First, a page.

i am a little church(no great cathedral)
far from the splendor and squalor of hurrying cities
-i do not worry if briefer days grow briefest,
i am not sorry when sun and rain make april
my life is the life of the reaper and the sower;
my prayers are prayers of earth’s own clumsily striving
(finding and losing and laughing and crying)children
whose any sadness or joy is my grief or my gladness
around me surges a miracle of unceasing
birth and glory and death and resurrection:
over my sleeping self float flaming symbols
of hope,and i wake to a perfect patience of mountains
i am a little church(far from the frantic
world with its rapture and anguish)at peace with nature
-i do not worry if longer nights grow longest;
i am not sorry when silence becomes singing
winter by spring,i lift my diminutive spire to
merciful Him Whose only now is forever:
standing erect in the deathless truth of His presence
(welcoming humbly His light and proudly His darkness)
Eight years ago, I wanted to read poetry. Smart people love poetry because everything isn’t spelled out for them like it is in fiction. There are things to discuss, ponder. You don’t always have all the pieces you need for the whole picture simply handed to you. I thought was smart, so I should like poetry.
I emerged from that strange and tumultuous time with two very important tidbits of information: (1) there is very little poetry worth reading and (2) ee cummings is among those elite few.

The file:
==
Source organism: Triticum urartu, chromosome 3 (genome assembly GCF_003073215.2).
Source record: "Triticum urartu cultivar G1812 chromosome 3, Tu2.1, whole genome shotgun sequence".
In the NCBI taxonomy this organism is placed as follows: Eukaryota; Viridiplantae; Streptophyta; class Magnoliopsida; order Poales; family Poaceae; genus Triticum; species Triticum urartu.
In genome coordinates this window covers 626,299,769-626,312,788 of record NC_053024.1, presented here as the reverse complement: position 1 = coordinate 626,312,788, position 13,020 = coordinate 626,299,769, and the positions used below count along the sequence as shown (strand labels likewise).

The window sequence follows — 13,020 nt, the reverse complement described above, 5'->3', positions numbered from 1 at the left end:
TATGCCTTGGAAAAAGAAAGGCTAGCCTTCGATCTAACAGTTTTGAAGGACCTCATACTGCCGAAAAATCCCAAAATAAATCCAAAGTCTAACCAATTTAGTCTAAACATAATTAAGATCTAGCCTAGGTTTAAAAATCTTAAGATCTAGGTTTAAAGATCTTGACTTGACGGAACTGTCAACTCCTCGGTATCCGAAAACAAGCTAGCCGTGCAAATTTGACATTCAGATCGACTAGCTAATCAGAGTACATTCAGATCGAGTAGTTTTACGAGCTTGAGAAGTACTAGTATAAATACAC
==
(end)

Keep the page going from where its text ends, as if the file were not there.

Giving a full analysis isn’t my intention here. I don’t want to give some high school or college kid the answers to their homework (although if your English teacher/professor has assigned this poem, your English teachers are WAY cooler than mine ever were…) or give you some deep philosophical meaning in broken sentences. We are consistently bombarded with stupid crap marauding as “intellectual stimulation” (i.e. a lot of prime time TV and some fairly popular book series) that I think maybe we’ve temporarily forgotten what it is like to be challenged by our entertainment.
So! Enjoy. 🙂
Why did I pick this piece first? It was one of the first poems I ever discovered by ee cummings. What does it mean? As with any piece of fiction, it can mean different things to different people. It all depends on your experience. Some may see it as a testament to God’s unending love (the church being a representation of Him). Others may see it as a picture of life. Still others may see it as a “do what you do with all your might” poem.
Isn’t that the beauty of good literature? How it allows itself to be loved by so many different people with so many different experiences?